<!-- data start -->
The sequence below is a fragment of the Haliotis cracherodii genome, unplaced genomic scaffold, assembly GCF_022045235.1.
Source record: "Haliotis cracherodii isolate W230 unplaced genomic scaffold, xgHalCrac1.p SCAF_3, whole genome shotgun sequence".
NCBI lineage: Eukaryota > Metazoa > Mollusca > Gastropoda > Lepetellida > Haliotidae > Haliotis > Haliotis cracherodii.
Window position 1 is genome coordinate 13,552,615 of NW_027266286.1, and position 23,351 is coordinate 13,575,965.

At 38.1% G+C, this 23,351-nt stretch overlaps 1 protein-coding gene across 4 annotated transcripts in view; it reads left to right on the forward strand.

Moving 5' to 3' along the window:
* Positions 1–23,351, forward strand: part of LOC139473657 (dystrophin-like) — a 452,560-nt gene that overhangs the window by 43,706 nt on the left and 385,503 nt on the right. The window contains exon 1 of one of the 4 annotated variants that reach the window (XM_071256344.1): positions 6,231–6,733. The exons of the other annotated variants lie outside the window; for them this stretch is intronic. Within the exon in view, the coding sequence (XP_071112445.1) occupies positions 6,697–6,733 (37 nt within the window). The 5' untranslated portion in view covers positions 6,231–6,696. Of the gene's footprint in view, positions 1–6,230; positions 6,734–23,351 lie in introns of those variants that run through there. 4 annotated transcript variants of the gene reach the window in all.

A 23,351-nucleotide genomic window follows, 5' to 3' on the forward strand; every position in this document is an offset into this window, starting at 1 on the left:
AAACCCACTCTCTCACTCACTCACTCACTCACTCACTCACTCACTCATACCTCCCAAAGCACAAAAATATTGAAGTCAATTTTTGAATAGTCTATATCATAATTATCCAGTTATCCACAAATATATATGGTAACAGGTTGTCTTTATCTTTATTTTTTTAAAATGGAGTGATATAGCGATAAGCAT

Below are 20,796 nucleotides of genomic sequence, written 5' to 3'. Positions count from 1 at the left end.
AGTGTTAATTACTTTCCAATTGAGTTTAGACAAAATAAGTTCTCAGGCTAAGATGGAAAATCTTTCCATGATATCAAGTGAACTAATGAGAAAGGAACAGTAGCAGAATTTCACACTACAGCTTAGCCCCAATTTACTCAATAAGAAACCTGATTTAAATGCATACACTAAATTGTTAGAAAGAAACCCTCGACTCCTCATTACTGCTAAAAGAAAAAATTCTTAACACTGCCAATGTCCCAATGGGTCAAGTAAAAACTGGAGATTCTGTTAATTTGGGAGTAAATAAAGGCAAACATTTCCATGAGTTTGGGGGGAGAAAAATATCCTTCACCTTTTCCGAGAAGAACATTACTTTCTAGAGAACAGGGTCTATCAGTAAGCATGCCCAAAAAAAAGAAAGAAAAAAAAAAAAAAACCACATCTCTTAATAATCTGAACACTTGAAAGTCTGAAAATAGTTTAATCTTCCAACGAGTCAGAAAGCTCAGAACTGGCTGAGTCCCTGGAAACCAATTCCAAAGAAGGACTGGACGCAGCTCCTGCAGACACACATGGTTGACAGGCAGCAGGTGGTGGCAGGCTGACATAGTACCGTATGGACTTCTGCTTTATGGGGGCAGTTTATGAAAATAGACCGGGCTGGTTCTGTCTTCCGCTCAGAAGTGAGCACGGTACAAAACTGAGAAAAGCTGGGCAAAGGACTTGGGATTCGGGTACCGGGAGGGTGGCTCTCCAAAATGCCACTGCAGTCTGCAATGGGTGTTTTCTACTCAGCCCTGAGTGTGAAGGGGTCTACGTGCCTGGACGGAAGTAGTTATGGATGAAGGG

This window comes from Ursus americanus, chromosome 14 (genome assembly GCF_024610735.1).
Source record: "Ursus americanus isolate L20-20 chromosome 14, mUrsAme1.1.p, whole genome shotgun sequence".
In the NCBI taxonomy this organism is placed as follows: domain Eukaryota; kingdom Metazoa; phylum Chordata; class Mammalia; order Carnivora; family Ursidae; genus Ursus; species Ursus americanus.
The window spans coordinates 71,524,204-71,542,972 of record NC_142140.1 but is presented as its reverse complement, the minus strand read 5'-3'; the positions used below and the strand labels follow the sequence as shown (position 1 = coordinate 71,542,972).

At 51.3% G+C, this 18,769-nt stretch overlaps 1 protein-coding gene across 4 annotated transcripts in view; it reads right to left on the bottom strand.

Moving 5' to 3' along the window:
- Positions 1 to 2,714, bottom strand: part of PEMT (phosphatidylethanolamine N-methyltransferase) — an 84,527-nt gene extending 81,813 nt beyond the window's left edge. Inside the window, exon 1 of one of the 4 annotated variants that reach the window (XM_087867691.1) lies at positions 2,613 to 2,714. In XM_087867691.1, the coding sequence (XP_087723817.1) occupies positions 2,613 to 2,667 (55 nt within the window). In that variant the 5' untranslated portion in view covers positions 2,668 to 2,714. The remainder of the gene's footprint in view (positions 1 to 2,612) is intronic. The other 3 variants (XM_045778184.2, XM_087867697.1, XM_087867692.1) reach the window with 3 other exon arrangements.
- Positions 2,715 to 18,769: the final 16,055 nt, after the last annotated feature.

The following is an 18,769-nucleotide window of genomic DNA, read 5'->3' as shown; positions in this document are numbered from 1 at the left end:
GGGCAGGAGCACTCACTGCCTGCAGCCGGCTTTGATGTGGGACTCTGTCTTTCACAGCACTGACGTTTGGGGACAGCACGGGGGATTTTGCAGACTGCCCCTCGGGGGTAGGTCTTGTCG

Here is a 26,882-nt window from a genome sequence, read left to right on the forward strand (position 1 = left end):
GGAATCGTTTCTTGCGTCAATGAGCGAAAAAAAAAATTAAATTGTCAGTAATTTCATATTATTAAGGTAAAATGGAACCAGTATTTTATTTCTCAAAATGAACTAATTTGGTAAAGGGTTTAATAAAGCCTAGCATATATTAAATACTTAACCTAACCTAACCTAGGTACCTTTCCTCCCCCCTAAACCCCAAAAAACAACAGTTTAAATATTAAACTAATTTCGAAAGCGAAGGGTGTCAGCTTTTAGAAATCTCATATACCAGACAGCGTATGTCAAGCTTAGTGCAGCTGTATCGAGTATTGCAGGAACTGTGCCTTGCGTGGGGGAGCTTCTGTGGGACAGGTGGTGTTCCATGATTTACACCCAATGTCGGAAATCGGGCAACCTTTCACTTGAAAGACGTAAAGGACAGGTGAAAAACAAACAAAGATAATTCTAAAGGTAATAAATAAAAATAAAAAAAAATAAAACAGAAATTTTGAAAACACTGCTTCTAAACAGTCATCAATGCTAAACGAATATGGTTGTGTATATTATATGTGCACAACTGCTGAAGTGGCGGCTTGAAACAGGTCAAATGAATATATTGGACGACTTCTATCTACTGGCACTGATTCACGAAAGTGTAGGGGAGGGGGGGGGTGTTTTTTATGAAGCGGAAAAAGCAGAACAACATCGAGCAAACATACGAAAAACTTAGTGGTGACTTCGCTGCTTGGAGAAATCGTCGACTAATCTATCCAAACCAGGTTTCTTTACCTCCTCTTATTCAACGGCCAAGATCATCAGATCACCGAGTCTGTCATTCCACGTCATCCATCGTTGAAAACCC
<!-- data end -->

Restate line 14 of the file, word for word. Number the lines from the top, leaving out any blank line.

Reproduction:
In the NCBI taxonomy this organism is placed as follows: domain Eukaryota; kingdom Metazoa; phylum Chordata; class Mammalia; order Carnivora; family Ursidae; genus Ursus; species Ursus americanus.